New Protections Will Cut Down On Most, But Not All Evictions
A new state law and a federal order from the Centers for Disease Control will help protect tenants from eviction during the next few months of the COVID-19 pandemic. Between the two of them, any tenant in California who can’t pay rent because of the financial or health impacts of COVID-19 will be protected from evictions until at least January 31st.
But navigating the protections, which include paying a minimum of 25% of rent from now until the end of January and filing signed declarations with their landlord, will still be a lot of work for renters.
“I fear for people who are going to try this on their own,” said Greg Knoll with the Legal Aid Society of San Diego, which represents tenants in housing court.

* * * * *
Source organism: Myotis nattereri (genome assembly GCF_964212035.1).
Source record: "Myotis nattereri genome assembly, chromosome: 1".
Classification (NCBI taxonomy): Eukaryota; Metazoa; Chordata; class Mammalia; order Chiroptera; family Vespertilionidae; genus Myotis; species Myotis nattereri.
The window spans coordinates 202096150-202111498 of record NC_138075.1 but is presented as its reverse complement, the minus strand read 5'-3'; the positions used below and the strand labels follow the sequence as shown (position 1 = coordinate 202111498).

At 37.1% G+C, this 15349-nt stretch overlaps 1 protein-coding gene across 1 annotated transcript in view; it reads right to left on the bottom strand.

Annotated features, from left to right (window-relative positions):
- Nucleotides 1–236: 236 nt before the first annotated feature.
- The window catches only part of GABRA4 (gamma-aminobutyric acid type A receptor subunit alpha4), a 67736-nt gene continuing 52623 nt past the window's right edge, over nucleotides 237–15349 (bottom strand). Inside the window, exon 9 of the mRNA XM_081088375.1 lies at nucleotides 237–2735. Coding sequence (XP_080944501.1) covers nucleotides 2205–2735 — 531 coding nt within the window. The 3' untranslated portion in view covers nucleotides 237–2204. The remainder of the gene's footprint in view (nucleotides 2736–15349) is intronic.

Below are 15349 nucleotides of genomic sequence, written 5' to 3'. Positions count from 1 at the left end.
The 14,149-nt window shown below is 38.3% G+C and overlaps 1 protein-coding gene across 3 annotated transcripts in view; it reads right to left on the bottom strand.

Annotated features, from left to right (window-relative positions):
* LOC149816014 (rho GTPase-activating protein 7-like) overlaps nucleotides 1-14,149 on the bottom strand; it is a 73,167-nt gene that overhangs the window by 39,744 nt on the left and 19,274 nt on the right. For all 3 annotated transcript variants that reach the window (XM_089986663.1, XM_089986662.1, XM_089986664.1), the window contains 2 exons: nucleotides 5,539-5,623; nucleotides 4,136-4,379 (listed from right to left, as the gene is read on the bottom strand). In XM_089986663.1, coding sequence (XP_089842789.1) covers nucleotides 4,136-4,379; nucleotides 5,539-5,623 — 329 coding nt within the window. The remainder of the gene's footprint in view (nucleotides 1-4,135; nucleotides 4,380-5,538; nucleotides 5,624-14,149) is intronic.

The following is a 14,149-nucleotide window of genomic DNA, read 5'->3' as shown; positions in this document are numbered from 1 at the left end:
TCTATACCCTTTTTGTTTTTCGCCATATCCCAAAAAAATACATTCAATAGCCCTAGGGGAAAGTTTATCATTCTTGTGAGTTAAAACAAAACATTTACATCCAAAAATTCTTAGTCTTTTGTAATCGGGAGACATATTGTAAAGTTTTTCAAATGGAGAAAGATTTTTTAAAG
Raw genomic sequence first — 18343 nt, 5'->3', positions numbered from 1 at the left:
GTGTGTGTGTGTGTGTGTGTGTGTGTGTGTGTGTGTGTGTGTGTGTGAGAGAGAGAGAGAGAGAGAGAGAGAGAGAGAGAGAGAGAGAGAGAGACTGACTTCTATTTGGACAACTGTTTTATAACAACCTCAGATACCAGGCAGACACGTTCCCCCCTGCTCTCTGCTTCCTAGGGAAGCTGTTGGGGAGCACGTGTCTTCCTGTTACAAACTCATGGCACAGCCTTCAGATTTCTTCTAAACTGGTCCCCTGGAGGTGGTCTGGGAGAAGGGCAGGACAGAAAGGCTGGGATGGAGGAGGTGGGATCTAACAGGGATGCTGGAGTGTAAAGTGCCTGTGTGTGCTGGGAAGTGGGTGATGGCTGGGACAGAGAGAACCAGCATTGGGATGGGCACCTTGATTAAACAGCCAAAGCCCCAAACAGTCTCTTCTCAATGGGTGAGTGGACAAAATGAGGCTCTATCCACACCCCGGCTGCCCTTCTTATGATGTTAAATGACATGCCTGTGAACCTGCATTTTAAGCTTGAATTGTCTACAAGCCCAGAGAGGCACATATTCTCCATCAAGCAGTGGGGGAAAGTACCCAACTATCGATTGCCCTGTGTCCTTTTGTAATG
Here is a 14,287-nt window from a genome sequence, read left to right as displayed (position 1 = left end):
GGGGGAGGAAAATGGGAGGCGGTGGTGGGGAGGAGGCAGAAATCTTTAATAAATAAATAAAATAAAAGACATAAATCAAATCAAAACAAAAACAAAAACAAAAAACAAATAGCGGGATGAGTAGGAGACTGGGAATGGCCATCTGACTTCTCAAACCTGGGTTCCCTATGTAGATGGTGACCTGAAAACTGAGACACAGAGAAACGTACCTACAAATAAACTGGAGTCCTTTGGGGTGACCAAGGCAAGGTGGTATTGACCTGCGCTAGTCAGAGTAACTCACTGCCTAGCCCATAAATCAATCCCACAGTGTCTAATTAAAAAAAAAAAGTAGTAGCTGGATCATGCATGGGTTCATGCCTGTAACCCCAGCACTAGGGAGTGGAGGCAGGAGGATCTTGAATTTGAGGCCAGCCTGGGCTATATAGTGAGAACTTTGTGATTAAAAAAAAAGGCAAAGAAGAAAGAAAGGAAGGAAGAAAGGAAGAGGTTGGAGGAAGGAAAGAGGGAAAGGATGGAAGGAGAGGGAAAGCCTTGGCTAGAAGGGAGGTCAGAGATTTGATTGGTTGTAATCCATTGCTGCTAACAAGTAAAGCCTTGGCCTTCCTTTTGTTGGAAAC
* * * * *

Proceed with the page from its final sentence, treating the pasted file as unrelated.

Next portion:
With housing courts reopening this week, landlords can now bring new eviction cases.
Social-distancing requirements mean the court is processing these slowly. But the Legal Aid Society fears that landlords, who for months haven’t received rent and have gotten little relief from the state or federal governments, will move aggressively to push out tenants.
“What we’ve been seeing lately, which I never thought that we would, is landlord attorneys who are being in my view — not all of them — unscrupulous,” said Knoll. “They’re trying to get around all protections and filing papers that are bad, and should be thrown out. And they are (thrown out) if we’re there. But we’re not always there.”